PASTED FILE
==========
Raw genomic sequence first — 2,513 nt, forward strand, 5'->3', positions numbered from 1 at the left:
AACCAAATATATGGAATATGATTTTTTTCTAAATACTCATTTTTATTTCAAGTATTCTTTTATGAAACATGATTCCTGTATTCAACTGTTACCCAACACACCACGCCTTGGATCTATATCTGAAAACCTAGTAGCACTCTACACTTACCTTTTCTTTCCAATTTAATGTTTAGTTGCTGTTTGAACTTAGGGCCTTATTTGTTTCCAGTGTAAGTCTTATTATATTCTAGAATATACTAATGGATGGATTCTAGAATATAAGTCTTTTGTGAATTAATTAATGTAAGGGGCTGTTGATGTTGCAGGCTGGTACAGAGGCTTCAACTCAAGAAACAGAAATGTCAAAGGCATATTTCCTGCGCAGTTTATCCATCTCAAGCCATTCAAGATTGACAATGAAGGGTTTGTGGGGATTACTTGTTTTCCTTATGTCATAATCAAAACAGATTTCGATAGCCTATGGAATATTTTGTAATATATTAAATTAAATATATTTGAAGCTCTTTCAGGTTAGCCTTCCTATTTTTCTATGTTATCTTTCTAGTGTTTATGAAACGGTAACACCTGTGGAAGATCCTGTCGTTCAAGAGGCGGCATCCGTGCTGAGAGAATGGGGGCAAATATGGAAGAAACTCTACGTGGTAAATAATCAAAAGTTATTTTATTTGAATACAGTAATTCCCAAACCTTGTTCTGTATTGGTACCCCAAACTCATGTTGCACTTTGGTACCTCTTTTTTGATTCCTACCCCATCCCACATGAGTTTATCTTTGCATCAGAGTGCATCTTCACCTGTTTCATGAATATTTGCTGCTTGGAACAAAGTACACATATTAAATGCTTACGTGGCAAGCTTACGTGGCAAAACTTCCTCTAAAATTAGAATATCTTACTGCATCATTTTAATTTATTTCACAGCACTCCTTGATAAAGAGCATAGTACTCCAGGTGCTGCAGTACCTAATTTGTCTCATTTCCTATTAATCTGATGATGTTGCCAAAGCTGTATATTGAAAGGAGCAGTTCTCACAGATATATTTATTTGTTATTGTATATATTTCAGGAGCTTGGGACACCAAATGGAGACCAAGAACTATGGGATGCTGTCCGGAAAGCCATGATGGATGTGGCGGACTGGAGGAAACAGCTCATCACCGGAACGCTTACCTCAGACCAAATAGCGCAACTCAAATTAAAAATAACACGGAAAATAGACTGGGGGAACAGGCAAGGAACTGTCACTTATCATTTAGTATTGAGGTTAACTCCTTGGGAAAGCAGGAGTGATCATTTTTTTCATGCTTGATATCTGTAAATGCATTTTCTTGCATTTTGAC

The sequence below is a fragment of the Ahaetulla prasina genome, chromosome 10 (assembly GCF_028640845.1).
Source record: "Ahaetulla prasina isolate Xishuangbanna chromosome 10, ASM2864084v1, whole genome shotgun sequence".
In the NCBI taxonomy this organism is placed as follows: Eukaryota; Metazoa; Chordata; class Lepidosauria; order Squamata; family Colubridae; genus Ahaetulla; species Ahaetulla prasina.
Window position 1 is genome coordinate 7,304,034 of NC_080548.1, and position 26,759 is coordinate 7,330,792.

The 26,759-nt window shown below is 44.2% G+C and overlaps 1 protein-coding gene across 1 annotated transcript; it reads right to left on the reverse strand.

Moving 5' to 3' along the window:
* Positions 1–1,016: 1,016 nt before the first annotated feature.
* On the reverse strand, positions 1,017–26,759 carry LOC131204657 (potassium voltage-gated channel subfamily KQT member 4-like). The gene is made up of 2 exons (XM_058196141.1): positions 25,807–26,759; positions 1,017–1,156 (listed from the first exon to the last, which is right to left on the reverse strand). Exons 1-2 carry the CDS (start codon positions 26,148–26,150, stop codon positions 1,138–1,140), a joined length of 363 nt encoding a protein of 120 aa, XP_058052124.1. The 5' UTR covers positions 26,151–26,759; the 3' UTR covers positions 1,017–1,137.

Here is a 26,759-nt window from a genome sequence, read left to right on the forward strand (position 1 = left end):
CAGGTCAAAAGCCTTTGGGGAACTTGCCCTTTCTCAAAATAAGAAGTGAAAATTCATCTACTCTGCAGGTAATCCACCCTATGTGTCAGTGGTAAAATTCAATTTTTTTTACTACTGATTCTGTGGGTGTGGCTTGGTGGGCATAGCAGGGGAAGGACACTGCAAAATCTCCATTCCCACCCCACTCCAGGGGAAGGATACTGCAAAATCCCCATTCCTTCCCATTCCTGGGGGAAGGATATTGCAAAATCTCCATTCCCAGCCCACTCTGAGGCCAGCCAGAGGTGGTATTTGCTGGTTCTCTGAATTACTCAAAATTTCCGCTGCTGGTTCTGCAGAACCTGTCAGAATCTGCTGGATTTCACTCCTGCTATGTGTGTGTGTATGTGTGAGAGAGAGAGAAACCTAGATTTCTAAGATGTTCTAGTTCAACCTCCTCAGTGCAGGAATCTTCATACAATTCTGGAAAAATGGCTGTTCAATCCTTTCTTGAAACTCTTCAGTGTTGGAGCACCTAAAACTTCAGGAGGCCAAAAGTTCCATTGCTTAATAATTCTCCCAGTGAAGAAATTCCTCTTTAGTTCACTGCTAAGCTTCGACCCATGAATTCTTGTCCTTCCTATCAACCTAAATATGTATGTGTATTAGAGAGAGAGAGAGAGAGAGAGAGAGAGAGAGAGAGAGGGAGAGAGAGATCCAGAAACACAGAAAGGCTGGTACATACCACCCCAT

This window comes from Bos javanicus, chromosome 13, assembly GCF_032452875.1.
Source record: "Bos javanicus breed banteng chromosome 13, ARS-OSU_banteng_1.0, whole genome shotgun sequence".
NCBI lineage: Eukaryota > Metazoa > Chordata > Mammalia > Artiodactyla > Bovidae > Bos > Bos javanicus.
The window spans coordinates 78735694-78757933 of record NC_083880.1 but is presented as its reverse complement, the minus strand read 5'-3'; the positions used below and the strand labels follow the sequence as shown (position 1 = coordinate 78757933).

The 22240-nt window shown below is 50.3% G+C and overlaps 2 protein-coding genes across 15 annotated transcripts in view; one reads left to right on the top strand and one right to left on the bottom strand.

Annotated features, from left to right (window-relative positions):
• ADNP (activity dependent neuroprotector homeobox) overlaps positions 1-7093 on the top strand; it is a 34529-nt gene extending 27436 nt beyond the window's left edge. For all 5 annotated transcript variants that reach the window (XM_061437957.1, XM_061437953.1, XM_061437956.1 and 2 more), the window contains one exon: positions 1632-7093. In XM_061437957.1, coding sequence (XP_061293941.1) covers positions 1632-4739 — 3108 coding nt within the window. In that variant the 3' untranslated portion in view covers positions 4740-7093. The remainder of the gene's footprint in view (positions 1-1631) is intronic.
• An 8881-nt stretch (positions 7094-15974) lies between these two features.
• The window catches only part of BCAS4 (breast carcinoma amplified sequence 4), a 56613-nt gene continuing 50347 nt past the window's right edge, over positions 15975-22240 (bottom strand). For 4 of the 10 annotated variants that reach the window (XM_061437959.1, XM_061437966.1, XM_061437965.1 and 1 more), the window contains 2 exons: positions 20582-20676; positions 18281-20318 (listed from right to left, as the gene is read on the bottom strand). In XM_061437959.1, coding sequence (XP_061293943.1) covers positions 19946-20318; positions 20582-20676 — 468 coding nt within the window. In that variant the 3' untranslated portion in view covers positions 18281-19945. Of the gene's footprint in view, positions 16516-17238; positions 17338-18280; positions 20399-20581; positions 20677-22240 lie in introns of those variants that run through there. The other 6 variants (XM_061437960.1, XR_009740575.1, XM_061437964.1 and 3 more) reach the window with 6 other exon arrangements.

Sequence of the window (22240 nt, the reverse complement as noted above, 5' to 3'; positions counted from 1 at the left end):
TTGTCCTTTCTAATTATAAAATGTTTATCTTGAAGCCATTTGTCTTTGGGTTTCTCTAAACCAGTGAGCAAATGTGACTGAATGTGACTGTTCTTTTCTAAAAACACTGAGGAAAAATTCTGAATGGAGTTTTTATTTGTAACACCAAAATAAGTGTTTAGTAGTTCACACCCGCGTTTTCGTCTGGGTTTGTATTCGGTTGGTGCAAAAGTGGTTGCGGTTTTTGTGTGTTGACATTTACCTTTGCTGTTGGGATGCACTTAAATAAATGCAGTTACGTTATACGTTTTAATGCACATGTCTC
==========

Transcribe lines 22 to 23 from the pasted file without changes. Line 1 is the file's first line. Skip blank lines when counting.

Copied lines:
Sequence of the window (22240 nt, the reverse complement as noted above, 5' to 3'; positions counted from 1 at the left end):
TTGTCCTTTCTAATTATAAAATGTTTATCTTGAAGCCATTTGTCTTTGGGTTTCTCTAAACCAGTGAGCAAATGTGACTGAATGTGACTGTTCTTTTCTAAAAACACTGAGGAAAAATTCTGAATGGAGTTTTTATTTGTAACACCAAAATAAGTGTTTAGTAGTTCACACCCGCGTTTTCGTCTGGGTTTGTATTCGGTTGGTGCAAAAGTGGTTGCGGTTTTTGTGTGTTGACATTTACCTTTGCTGTTGGGATGCACTTAAATAAATGCAGTTACGTTATACGTTTTAATGCACATGTCTC